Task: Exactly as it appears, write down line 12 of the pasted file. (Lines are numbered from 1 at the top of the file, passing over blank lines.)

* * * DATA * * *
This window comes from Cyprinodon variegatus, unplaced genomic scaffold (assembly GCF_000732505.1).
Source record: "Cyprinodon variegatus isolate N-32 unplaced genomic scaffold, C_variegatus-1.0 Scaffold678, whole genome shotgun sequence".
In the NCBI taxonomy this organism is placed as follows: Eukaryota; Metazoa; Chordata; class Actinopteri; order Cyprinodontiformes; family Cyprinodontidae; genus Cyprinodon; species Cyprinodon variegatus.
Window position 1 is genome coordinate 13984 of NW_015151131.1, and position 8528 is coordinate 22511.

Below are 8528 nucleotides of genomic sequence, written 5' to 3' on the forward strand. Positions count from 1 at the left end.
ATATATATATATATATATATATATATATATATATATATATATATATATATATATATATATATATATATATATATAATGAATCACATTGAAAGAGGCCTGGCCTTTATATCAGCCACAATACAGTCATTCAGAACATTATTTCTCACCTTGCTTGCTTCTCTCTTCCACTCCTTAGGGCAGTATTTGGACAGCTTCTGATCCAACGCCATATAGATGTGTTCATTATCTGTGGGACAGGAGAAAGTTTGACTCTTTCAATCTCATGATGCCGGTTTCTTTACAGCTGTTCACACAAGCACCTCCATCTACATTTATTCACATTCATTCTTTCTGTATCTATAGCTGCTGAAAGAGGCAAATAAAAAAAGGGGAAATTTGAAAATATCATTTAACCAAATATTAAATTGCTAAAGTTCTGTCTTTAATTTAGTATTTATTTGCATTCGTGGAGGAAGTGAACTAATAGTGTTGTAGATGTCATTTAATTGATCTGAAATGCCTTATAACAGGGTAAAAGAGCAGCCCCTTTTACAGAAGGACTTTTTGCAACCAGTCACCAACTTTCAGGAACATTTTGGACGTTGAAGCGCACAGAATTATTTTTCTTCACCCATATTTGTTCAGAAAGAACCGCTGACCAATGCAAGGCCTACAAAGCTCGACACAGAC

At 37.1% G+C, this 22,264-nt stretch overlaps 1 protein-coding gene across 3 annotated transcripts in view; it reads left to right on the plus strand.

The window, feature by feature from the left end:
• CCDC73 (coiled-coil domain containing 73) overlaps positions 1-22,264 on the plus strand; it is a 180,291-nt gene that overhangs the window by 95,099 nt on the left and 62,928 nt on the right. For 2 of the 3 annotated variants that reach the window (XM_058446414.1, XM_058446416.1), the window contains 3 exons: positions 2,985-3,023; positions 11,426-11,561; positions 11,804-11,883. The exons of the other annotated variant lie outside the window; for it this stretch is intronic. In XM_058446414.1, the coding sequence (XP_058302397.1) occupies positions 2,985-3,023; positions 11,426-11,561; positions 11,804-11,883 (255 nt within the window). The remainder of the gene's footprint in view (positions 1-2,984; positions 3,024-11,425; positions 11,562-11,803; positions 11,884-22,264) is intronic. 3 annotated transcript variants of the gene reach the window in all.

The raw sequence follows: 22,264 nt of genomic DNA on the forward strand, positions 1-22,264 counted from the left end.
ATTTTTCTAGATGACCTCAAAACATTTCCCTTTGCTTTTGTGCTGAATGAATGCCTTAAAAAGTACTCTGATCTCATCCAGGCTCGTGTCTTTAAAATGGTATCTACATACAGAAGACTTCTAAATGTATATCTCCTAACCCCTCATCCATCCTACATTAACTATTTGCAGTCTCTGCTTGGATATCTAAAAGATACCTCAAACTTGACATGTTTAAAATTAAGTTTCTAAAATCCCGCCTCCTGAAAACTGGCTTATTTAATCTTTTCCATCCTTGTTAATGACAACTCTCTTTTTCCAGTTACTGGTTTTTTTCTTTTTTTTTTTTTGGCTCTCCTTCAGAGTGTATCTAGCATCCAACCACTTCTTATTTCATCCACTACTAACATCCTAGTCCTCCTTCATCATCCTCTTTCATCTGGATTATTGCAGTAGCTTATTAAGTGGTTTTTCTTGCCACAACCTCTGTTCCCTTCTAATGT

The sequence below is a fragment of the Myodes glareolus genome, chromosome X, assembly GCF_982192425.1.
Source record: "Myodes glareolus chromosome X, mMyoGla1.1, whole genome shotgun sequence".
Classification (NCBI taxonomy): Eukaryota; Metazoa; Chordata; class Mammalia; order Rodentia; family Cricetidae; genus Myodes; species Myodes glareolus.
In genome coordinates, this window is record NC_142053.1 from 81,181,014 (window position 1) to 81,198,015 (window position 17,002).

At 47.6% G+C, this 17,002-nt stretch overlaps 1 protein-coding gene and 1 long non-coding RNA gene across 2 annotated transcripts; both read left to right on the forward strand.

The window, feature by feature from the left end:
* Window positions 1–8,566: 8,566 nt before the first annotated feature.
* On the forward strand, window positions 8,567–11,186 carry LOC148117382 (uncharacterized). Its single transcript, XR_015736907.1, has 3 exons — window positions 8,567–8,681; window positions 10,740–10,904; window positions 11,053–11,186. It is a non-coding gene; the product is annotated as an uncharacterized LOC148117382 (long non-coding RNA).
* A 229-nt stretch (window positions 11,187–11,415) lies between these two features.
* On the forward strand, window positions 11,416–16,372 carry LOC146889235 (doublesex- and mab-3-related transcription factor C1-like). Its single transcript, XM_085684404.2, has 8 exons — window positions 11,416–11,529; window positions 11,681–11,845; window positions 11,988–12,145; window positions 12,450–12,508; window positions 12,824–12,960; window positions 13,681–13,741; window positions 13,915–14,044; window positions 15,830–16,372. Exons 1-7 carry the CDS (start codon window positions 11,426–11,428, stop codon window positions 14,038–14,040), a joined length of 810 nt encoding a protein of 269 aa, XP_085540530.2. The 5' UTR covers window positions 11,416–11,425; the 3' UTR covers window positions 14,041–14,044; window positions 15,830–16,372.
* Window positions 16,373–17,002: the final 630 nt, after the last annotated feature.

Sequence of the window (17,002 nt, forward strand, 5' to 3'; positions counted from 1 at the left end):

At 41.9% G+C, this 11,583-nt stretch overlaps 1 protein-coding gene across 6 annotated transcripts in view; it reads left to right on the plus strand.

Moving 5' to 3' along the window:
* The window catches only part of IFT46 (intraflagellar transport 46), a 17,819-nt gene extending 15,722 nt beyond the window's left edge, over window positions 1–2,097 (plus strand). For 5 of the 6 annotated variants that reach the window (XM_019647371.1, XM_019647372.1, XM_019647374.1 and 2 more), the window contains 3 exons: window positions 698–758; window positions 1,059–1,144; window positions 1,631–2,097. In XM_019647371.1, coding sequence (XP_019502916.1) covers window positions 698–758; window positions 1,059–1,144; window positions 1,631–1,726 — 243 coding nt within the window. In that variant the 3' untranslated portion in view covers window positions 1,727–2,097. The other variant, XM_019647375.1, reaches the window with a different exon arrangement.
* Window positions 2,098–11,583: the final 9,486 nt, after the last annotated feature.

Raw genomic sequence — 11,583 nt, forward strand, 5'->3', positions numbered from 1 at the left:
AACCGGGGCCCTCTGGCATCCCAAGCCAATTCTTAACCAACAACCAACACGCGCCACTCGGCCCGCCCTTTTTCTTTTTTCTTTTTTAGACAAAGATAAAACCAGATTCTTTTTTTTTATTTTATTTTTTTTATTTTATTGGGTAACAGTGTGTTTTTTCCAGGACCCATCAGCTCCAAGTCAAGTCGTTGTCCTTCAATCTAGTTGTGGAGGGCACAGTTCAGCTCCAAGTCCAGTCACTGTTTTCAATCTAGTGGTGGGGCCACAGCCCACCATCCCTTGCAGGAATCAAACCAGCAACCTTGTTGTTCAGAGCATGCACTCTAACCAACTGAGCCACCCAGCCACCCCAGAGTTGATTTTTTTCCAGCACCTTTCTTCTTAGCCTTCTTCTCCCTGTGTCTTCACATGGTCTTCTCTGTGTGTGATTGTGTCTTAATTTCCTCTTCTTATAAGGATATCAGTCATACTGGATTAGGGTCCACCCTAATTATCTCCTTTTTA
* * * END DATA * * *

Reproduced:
The sequence below is a fragment of the Myodes glareolus genome, chromosome X, assembly GCF_982192425.1.